The researchers then showed the subject the item’s price. The medial prefrontal cortex weighed the decision, as the insula, which processes pain, reacted to the cost. Deciding whether to buy put the brain, as the study put it, in a “hedonic competition between the immediate pleasure of acquisition and an equally immediate pain of paying.” The mindset is in line with evidence that shows happiness in shopping comes from the pursuit of goods—from the sensation of wanting something.

While pleasure kicks in just from the act of looking, there’s also pleasure in purchasing, or more specifically, in getting a bargain. The medial prefrontal cortex is the part of the brain that does what’s essentially cost-benefit analysis. “It seemed to be responsive not necessarily to price alone, or how much I like it, but that comparison of the two: how much I like it compared to what you charge me for it,” says Scott Rick, one of the study’s authors, now an assistant professor of marketing at the University of Michigan.

Fast fashion perfectly feeds this neurological process. First, the clothing is incredibly cheap, which makes it easy to buy. Second, new deliveries to stores are frequent, which means customers always have something new to look at and desire. Zara stores famously gets two new shipments of clothes each week, while H&M and Forever21 get clothes daily. These brands are notorious for knocking off high-end designers, allowing the customer to get something at least superficially similar to the original at a small fraction of the cost, and they’re priced lower than the rest of the market, making their products feel like a bargain.


The consumption isn’t by any means limited to the U.S. Women in Britain, for instance, now own four times as much clothing as they did in 1980. This glut of clothing is having effects beyond stuffing our closets. About 10.5 million tons of clothes end up in American landfills each year, and secondhand stores receive so much excess clothing that they only resell about 20 percent of it. The remainder is sent to textile recyclers, where it’s either turned into rags or fibers, or, if the quality is high enough, it’s exported and cycled through a cut throat, global, used-clothing business.

You can read the rest here.

Guardian of Mortem Insula [Closed with oblitusstar]


Legend states that in ancient times, Mortem Insula was at one point a truly happy place to live. The merpeople who lived there were isolated from the world, no contact with humans except to when a ship passed by their island. 

Alas the paradise could not last forever.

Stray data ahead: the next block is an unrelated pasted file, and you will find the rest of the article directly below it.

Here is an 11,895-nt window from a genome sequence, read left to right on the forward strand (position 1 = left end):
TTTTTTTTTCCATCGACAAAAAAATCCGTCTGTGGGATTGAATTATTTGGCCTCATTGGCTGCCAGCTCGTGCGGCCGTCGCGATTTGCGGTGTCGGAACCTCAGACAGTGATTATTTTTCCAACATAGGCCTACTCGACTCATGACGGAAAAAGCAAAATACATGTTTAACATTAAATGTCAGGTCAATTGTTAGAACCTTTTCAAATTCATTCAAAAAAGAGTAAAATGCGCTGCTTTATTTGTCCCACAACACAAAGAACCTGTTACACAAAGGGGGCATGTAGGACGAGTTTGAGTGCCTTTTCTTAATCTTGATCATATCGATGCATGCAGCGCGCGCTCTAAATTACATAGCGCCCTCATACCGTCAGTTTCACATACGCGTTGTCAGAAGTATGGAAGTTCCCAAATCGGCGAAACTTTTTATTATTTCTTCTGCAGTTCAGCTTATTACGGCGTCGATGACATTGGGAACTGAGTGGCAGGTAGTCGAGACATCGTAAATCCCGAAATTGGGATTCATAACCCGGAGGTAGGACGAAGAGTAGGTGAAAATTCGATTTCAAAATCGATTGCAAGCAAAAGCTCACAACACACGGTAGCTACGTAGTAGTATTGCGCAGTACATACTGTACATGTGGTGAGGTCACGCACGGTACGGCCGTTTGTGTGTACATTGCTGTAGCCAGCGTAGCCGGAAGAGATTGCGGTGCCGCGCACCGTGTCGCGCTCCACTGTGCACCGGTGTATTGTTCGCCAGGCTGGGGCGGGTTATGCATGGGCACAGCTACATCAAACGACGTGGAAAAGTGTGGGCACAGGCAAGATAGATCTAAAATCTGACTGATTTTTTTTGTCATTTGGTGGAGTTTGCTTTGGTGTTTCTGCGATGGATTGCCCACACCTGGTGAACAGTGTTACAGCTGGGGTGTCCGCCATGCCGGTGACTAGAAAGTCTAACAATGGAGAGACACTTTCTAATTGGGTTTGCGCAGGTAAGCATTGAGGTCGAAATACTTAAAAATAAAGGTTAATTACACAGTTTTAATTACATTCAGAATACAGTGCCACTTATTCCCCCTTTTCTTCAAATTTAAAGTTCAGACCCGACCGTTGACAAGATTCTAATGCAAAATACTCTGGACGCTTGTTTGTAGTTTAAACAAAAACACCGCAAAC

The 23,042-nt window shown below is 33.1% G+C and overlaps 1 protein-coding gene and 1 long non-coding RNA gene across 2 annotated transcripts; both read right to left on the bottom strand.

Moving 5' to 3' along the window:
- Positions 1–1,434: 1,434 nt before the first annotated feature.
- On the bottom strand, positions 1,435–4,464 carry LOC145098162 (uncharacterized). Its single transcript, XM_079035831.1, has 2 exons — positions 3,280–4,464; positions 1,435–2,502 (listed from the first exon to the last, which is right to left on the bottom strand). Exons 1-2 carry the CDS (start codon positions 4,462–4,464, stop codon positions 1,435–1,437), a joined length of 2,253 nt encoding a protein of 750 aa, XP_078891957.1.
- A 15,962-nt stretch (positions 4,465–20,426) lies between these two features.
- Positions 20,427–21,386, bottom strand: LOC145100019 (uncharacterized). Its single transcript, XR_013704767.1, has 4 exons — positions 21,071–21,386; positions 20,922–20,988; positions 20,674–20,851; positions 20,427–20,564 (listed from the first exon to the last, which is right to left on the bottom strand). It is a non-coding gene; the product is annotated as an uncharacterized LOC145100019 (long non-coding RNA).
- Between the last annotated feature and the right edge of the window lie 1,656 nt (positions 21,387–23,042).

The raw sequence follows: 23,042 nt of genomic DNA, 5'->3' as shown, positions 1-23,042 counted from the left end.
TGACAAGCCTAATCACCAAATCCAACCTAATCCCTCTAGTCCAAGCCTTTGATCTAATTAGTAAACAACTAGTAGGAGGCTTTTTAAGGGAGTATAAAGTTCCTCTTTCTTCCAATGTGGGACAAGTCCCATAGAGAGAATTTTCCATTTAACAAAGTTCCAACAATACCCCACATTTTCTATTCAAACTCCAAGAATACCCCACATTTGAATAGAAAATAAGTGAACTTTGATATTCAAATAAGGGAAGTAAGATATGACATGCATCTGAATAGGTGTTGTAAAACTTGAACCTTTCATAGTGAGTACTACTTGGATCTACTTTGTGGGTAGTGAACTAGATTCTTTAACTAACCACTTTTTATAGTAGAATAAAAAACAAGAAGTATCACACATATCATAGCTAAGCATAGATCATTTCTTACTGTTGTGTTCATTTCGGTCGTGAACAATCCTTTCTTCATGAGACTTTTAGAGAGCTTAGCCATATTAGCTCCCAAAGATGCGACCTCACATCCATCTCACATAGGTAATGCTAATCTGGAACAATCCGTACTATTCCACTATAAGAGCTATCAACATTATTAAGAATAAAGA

Pirates came upon the ancient shores and killed nearly every last merperson while they hid their ill gotten treasures. The lone survivor was a merboy barely sixteen. In his grief he unleashed his siren like voice calling for the pirates to die horrible deaths by the animals who called the island home. 

Once done, he turned to the gods asking them to freeze his heart, so that he could not feel the loss of his loved ones. The gods granted his wish with Sobek warning him that there will be a day when another soul would stir his heart and awaken what he has buried. 

In doing this, Ma’at the goddess of Harmony and Peace, blessed the boy to be the guardian of Mortem Insula. He was to protect the sacred treasure of the pantheon. 

No one knows what the treasure is and any ship who sailed near Mortem Insula was never seen again…

A child in these waters? the guardian thought as he came to investigate the wails of the infant. One of the many orcas who would come to the island was keeping hte infant’s head above water. “What the-” he started only to take the child so that the orca could return to its hunting. “Thanks.” he said as the orca squeaked and dove under. 

“How did you get out here, Little One?” he asked softly as he held onto the child. This wasn’t good. The guardian never allowed anyone to step foot upon Mortem Insula for fear of someone stealing the sacred treasure of the pantheon. Looking around for a ship he spotted on in the distance and sighed. “Idiot humans…” 

Well the only right thing to do was to take the child as his own. 

He though couldn’t dive with the infant in his arms so he called upon the Egyptian gods for help. It was Ma’at and Sobek who answered his call and after laughing a little Sobek blessed the child with a pink tail and blue fins. “Take care of him Markos.” Ma’at said calmly looking to the guardian of the island. 

With that the two divine beings left as Markos sighed. He looked down the boy and said, “You’ll be the first to have stepped foot upon the island in over three thousand years, Little One.” he explained before diving and heading back to the lagoon. He would have to take the boy to a more secluded place so that he could try swimming on his own. Why he was given the child, the gods only know. 


Daniel Regan (British, b. 1985, based London, UK) - From his Insula series which spans across a decade of shooting (2003-2013). Daniel continually made photographs as a means to document the emotional difficulties of living with a chronic mental health disorder, as well as using photography as a tool for recovery.